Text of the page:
What is Conspiracy?
Under 18 U.S.C. § 371, conspiracy is defined as when two or more persons conspire either to commit an offense against the United States, or to defraud the United States or a government agency, and one or more of such persons commits an act to effect the object of the conspiracy.
Elements to a Conspiracy Charge
There are four elements to a conspiracy charge, and the prosecution has to prove each of these elements beyond a reasonable doubt to secure a conviction. The four elements are:
- Agreement between at least two parties to commit an offense against or to defraud the United States;
- Defendant was party to such agreement;
- Intent to enter into the agreement and to achieve the unlawful object of the agreement; and
- An overt act in furtherance of the conspiracy by at least one party involved in the conspiracy.
Penalties for Conspiracy
The conspiracy statute provides that, for a felony offense, a maximum punishment of five (5) years imprisonment and a fine not more than $250,000 may be imposed. In the case of conspiracy by an organization, a fine not more than $500,000 may be imposed.
Potential Defenses for Conspiracy Charges
Criminal liability may be limited if the defendant completely withdrew from the conspiracy before any overt act was committed.
The defendant has the burden of proof to show that: (1) he/she completely withdrew; (2) he/she took affirmative steps to renounce or defeat the purpose of the conspiracy; and (3) the withdrawal occurred before any overt act was committed. If defendant faces a conspiracy charge that does not require an overt act, the withdrawal defense is likely inapplicable.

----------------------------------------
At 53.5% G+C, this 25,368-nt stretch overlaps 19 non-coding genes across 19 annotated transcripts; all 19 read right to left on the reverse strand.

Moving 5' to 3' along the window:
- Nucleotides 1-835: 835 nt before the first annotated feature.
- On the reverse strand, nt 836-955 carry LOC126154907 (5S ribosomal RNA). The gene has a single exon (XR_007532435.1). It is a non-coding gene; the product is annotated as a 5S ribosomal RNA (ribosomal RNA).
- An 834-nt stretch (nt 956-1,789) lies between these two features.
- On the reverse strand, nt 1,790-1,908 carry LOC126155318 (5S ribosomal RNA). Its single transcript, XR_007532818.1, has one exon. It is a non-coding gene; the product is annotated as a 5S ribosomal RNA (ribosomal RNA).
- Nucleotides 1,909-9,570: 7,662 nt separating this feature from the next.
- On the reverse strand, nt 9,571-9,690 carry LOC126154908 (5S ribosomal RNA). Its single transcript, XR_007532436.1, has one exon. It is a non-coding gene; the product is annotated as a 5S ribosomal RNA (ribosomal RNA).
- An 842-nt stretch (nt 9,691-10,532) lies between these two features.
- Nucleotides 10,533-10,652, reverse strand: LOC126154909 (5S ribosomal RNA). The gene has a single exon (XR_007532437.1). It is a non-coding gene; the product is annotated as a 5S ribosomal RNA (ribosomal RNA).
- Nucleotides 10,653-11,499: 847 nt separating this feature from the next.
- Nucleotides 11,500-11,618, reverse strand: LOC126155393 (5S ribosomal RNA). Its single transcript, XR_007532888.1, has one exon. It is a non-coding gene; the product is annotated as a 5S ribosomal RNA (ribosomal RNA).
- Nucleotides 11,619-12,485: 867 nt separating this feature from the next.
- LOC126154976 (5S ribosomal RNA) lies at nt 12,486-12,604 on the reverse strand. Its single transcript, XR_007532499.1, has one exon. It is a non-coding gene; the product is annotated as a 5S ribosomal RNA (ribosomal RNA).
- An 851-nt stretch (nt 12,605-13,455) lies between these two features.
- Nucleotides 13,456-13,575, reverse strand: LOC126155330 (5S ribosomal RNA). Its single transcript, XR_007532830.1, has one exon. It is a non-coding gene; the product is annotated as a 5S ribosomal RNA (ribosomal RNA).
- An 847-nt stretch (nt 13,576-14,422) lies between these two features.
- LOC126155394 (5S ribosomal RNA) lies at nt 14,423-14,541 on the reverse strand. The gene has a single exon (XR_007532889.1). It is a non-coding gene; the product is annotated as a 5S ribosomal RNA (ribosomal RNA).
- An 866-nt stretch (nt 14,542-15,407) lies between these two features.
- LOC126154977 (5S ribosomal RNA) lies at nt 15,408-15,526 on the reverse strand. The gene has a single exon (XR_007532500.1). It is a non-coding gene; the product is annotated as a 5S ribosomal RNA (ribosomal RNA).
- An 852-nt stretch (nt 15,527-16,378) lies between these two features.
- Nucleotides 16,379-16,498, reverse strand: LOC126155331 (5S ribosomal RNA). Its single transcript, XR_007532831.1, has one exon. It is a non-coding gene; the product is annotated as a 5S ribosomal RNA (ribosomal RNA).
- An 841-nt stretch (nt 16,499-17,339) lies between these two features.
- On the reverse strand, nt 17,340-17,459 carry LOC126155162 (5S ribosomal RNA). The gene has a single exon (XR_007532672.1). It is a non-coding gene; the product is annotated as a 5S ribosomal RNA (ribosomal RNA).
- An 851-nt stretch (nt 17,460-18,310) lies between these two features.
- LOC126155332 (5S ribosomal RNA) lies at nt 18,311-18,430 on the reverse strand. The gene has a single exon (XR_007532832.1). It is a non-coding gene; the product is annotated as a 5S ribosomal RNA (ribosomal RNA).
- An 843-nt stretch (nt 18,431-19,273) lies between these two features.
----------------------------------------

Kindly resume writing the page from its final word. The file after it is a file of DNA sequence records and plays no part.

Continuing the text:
Violation of Constitutional Rights
Defendants to criminal proceedings have certain constitutional rights (e.g., right to counsel, right against self-incrimination, right to a fair and speedy trial), and a federal conspiracy attorney will argue for suppression of evidence and dismissal of charges when these constitutional rights have been violated.
Creating Reasonable Doubt
The burden is on the government to prove each and every element of any charged crimes beyond a reasonable doubt. In making certain that the government is held to this standard of proof and, the legal team at Leaf Legal, P.C. will mount a vigorous attack on the prosecution's theory of the case.
Underlying Prohibited Conduct or Crime
Conspiracy is one three common inchoate, or incomplete, offenses: attempt, conspiracy, and solicitation. To be charged with conspiracy is to be charged with trying to commit another crime.
We have frequently succeeded in arguing that a conspiracy count should be dismissed, as it often overlaps with attempt and solicitation, and frequently with completion of the offense that was the aim of the agreement. This is no small win should there be a trial, in light of the 'co-conspirator hearsay exception', which allows otherwise inadmissible hearsay to come into evidence.
Conspiracy Offense encapsulated within 21 U.S.C. § 846
21 U.S.C. § 846 Prohibits attempts and conspiracies to manufacture, distribute or possess with intent to distribute controlled substances. The penalty structures for these and other drug crimes are set out in 21 U.S.C. §§ 841(b) and 960(b). The minimum and maximum statutory penalties are driven by the type and the quantity of the drug involved, but may be increased if the offense involved death or serious bodily injury, or if the offender has a prior conviction for a felony drug offense.
This is one of several federal statutes which prohibits a specific conspiracy and has the potential to result in punishment far more severe than 18 U.S.C. § 371.
CONTACT LEAF LEGAL, P.C. TODAY
If you or your company is being investigated or charged with conspiracy, our team can provide you with the zealous representation that you deserve. If you are facing federal conspiracy charges in the SDNY, EDNY, or anywhere else in the United States, contact Leaf Legal today online or at 212-933-9420 to request a consultation or return call from one of our experienced attorneys.